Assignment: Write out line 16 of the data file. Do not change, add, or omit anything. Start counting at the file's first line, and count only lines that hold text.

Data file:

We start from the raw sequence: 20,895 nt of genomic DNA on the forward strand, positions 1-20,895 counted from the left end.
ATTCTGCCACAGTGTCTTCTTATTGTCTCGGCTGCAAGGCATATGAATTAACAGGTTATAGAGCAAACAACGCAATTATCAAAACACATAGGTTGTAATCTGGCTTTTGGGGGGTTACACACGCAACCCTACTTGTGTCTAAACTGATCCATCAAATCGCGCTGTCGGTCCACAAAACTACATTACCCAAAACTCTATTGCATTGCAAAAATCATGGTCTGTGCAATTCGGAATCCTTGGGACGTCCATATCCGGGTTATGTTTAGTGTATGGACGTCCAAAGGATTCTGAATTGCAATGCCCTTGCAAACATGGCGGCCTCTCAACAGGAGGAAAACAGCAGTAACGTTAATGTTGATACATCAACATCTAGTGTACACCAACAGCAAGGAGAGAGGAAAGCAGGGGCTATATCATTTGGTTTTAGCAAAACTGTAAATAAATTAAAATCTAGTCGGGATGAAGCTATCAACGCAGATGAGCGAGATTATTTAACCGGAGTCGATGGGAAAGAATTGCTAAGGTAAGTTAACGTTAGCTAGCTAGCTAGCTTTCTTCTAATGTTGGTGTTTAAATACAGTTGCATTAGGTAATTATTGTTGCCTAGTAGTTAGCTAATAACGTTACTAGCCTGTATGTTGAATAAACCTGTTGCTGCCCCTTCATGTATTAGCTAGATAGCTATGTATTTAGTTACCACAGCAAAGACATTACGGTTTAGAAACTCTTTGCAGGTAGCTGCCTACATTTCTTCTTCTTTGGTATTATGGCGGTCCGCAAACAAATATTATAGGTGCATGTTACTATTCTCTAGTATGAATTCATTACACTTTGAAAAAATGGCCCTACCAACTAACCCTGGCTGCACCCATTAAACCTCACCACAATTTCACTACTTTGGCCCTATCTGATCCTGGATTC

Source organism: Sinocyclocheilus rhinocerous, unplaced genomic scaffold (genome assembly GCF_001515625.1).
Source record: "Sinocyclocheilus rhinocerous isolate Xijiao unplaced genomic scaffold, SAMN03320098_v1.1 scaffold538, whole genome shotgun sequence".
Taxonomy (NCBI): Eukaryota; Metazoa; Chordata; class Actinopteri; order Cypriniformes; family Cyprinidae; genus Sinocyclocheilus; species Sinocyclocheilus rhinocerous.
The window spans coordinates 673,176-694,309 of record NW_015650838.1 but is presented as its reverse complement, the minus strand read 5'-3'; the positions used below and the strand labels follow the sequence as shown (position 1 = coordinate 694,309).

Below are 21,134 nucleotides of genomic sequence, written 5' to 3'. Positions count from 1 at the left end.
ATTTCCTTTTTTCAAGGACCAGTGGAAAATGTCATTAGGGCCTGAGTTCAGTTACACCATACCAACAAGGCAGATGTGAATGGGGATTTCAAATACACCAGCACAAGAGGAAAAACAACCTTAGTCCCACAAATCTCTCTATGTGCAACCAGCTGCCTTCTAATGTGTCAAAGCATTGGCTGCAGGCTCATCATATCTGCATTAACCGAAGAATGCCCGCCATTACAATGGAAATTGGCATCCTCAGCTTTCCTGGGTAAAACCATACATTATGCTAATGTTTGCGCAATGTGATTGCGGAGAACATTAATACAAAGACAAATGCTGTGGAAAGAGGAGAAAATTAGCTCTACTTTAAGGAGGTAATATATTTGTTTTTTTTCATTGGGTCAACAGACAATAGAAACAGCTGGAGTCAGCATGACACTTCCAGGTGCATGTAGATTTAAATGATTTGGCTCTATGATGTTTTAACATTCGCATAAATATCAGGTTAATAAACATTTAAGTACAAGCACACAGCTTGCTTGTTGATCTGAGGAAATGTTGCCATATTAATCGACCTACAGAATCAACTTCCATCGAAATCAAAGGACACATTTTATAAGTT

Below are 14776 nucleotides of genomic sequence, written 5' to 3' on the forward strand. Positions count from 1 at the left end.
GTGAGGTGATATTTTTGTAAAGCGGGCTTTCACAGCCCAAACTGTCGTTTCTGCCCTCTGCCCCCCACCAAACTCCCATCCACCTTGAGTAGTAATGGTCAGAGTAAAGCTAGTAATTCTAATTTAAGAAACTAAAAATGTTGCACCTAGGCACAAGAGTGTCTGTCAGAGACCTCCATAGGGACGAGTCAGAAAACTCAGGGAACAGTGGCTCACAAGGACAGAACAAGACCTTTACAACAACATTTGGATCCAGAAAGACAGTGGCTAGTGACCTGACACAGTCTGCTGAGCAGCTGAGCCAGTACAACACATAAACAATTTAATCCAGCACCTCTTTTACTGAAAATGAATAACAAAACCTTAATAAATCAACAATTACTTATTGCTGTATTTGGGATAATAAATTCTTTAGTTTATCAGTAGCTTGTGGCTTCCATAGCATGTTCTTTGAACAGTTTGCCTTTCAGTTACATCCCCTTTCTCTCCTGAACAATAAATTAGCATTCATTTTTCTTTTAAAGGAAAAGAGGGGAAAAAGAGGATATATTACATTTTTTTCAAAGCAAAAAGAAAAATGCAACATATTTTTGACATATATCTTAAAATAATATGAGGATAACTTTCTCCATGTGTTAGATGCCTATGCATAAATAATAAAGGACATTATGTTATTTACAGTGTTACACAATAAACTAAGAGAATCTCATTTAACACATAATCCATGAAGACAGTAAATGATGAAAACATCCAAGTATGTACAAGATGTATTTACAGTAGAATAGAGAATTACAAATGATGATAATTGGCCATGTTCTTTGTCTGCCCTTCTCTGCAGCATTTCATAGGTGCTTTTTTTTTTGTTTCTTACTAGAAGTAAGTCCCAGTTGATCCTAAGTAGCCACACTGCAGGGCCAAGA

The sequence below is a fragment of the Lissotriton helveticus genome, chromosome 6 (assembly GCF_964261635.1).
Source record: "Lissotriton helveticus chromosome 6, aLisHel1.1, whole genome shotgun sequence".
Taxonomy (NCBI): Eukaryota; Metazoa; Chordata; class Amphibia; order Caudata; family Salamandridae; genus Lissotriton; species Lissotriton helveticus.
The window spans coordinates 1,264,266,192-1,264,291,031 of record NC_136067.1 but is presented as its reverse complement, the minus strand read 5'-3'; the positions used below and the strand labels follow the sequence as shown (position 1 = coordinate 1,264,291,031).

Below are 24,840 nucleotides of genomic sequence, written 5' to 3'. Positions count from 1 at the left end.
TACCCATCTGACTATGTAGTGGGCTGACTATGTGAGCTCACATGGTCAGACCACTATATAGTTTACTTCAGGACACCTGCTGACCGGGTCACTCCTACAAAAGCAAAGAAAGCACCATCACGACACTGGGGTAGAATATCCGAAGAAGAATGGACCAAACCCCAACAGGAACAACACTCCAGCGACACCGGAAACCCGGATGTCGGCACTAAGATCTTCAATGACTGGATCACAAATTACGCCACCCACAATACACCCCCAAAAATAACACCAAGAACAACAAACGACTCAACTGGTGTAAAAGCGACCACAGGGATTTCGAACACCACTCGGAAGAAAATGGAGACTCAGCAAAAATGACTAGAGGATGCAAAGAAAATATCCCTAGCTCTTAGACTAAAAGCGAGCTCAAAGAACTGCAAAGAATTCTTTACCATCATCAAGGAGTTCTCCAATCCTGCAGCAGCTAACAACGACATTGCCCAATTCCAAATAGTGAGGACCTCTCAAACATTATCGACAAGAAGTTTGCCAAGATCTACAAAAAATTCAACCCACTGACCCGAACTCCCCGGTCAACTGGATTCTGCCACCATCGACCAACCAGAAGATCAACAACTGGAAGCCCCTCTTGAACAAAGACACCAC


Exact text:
TACCCATCTGACTATGTAGTGGGCTGACTATGTGAGCTCACATGGTCAGACCACTATATAGTTTACTTCAGGACACCTGCTGACCGGGTCACTCCTACAAAAGCAAAGAAAGCACCATCACGACACTGGGGTAGAATATCCGAAGAAGAATGGACCAAACCCCAACAGGAACAACACTCCAGCGACACCGGAAACCCGGATGTCGGCACTAAGATCTTCAATGACTGGATCACAAATTACGCCACCCACAATACACCCCCAAAAATAACACCAAGAACAACAAACGACTCAACTGGTGTAAAAGCGACCACAGGGATTTCGAACACCACTCGGAAGAAAATGGAGACTCAGCAAAAATGACTAGAGGATGCAAAGAAAATATCCCTAGCTCTTAGACTAAAAGCGAGCTCAAAGAACTGCAAAGAATTCTTTACCATCATCAAGGAGTTCTCCAATCCTGCAGCAGCTAACAACGACATTGCCCAATTCCAAATAGTGAGGACCTCTCAAACATTATCGACAAGAAGTTTGCCAAGATCTACAAAAAATTCAACCCACTGACCCGAACTCCCCGGTCAACTGGATTCTGCCACCATCGACCAACCAGAAGATCAACAACTGGAAGCCCCTCTTGAACAAAGACACCAC